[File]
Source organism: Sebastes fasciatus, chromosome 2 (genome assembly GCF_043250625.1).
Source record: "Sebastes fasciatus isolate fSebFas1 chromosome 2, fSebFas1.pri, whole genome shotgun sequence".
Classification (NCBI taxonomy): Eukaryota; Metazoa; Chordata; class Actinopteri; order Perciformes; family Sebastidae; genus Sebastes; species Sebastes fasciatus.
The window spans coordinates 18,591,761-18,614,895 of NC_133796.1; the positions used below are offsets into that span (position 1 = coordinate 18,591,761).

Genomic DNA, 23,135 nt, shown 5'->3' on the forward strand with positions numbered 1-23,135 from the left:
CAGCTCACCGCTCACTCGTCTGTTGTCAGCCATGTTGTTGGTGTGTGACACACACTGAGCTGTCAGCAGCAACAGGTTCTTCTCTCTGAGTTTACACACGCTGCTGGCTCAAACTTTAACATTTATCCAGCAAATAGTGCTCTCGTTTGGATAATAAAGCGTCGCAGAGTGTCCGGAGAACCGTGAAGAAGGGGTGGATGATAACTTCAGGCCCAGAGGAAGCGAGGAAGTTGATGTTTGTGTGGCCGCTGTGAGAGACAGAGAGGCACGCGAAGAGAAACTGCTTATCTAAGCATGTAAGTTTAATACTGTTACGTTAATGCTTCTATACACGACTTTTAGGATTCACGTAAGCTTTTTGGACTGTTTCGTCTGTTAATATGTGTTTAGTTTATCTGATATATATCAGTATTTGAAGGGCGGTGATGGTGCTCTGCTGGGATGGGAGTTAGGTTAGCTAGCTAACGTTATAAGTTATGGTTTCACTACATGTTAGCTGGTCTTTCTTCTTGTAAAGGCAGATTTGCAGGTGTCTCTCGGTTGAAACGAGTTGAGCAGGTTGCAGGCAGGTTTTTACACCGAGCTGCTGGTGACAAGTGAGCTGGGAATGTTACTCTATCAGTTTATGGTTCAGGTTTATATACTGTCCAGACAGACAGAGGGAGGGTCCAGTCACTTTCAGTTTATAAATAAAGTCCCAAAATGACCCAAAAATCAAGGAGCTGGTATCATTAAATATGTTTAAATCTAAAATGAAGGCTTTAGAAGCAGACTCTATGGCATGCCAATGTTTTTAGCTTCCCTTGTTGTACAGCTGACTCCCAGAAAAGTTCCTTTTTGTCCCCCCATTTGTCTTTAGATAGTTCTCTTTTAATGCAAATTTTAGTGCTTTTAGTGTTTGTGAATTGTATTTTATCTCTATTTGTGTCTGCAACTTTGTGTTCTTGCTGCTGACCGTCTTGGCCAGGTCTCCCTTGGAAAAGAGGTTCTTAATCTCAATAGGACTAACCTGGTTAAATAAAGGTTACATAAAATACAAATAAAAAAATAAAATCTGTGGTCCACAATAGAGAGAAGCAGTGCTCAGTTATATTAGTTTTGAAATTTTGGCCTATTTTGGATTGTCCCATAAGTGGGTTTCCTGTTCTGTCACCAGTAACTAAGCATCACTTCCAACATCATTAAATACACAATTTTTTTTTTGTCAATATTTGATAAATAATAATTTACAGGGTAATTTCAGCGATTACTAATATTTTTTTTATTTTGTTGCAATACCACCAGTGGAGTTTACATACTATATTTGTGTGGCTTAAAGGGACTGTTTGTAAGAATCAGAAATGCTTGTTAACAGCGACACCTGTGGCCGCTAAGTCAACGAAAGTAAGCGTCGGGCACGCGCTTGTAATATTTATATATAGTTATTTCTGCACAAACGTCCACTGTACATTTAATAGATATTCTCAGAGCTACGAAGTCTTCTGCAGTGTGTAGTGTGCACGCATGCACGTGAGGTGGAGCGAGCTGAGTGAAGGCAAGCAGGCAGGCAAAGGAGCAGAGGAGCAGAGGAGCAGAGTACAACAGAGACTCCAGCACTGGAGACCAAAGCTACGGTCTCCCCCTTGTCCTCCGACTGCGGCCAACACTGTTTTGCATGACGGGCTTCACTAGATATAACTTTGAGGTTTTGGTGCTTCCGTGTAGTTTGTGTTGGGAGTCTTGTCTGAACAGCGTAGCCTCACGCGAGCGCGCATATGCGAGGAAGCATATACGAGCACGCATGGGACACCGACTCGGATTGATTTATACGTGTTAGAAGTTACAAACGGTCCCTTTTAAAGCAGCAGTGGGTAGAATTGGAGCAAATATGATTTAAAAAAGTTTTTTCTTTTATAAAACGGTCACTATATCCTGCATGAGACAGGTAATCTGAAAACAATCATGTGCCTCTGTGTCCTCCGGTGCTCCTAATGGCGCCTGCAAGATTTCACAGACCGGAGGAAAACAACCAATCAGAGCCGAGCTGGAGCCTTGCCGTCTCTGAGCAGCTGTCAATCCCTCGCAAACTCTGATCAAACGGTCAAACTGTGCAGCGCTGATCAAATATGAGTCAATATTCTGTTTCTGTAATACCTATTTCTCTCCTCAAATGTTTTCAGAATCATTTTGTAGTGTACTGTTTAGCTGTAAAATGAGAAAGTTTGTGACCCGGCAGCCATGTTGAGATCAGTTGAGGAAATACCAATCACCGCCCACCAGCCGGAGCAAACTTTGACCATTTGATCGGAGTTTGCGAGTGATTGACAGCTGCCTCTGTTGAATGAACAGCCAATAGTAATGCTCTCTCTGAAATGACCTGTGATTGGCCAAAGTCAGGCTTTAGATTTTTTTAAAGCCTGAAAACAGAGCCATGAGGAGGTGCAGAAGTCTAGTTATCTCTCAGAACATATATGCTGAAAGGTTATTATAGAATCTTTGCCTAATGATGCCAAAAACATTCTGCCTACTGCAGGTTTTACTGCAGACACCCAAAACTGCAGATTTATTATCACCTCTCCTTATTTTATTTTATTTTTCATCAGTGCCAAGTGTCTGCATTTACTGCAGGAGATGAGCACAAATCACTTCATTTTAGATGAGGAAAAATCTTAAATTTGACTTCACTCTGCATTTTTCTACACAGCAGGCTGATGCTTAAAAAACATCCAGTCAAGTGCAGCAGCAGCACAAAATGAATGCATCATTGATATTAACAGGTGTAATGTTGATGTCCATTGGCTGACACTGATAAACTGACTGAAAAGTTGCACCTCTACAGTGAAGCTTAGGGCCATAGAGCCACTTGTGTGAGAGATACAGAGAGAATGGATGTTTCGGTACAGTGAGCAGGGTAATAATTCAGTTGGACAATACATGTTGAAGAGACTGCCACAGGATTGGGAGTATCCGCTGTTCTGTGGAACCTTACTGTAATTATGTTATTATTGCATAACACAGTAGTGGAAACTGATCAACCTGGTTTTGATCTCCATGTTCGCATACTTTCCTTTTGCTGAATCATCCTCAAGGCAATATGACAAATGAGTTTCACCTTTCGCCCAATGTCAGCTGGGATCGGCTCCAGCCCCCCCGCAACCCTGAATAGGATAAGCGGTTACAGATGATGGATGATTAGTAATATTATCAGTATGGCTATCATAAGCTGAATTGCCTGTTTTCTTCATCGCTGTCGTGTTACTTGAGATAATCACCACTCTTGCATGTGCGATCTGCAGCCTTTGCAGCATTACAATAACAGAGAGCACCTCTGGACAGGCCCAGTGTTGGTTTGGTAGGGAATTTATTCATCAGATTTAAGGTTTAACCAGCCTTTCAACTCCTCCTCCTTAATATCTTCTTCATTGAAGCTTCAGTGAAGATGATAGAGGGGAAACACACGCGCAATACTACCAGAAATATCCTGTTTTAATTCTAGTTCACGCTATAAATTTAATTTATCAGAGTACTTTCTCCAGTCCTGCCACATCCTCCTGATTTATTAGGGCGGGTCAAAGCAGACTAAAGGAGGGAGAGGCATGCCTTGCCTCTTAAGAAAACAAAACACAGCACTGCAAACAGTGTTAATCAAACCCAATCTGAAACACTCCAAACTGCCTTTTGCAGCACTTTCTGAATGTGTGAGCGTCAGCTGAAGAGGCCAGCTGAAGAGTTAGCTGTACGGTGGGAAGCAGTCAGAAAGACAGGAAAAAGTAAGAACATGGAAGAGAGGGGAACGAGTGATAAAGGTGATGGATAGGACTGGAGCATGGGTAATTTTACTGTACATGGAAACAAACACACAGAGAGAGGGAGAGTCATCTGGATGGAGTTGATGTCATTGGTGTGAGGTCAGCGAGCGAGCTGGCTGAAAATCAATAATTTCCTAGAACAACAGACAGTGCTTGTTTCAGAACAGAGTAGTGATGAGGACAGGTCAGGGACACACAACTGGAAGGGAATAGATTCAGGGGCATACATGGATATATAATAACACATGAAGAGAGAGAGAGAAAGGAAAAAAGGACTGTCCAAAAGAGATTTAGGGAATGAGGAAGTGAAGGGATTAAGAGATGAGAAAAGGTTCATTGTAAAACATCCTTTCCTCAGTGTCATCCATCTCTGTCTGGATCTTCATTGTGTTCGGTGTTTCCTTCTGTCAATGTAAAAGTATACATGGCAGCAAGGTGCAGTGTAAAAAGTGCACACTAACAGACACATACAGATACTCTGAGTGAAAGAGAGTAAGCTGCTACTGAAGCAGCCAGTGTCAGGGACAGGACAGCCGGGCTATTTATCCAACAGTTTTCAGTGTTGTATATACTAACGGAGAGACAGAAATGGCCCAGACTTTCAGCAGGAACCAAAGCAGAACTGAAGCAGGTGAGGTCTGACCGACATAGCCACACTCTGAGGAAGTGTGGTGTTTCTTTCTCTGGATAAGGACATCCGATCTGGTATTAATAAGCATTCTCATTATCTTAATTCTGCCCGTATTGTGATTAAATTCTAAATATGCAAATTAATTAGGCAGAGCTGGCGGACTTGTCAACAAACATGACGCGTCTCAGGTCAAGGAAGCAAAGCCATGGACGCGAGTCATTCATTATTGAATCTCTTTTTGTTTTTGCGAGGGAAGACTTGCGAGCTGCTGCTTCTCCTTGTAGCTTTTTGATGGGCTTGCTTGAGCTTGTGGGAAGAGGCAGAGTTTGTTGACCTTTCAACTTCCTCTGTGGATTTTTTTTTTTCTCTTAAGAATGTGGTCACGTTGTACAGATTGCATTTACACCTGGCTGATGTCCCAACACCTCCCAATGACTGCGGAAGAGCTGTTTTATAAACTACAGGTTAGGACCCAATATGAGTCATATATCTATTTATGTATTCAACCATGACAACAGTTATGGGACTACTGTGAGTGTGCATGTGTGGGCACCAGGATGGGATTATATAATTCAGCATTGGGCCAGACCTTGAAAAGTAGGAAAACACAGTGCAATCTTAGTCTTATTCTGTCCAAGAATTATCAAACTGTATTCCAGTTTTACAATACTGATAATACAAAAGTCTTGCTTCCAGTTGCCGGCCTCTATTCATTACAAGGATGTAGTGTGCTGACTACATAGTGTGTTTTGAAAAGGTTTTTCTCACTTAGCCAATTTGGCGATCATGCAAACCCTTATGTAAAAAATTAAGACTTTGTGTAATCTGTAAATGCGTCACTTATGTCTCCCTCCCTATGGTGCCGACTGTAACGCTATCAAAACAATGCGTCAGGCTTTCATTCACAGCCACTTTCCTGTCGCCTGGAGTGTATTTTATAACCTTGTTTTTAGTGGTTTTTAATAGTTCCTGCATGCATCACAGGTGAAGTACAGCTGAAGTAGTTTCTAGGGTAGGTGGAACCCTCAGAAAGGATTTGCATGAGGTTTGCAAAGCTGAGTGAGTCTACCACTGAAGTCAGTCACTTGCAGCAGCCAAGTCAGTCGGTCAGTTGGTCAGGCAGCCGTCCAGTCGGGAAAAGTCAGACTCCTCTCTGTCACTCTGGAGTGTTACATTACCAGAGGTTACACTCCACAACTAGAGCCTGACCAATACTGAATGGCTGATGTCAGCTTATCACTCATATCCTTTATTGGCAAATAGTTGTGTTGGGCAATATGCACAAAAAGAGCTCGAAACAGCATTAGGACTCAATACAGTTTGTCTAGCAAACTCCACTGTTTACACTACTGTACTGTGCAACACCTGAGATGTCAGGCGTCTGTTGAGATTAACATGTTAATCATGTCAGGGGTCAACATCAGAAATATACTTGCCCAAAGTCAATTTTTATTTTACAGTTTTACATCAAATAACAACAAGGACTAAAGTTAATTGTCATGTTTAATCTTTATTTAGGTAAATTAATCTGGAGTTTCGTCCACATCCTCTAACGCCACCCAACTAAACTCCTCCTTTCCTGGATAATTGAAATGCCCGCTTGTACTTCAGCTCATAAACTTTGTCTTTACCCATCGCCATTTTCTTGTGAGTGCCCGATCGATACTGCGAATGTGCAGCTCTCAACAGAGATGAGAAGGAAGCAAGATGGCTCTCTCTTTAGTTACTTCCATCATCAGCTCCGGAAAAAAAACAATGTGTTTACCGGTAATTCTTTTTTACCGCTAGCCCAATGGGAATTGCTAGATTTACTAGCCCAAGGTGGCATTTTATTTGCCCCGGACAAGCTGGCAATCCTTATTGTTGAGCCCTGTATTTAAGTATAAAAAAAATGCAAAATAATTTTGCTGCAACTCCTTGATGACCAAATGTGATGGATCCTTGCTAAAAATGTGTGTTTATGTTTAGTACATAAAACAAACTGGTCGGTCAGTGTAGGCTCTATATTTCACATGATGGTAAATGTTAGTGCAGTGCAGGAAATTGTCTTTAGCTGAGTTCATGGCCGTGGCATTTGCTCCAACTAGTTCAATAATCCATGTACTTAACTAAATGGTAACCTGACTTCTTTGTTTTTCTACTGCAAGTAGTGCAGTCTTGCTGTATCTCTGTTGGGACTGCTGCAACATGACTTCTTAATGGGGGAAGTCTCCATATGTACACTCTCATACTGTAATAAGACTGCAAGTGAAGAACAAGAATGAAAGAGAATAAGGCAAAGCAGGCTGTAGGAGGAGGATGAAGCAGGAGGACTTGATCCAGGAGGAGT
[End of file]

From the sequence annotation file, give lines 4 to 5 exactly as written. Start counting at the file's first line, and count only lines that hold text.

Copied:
The window spans coordinates 18,591,761-18,614,895 of NC_133796.1; the positions used below are offsets into that span (position 1 = coordinate 18,591,761).

Genomic DNA, 23,135 nt, shown 5'->3' on the forward strand with positions numbered 1-23,135 from the left: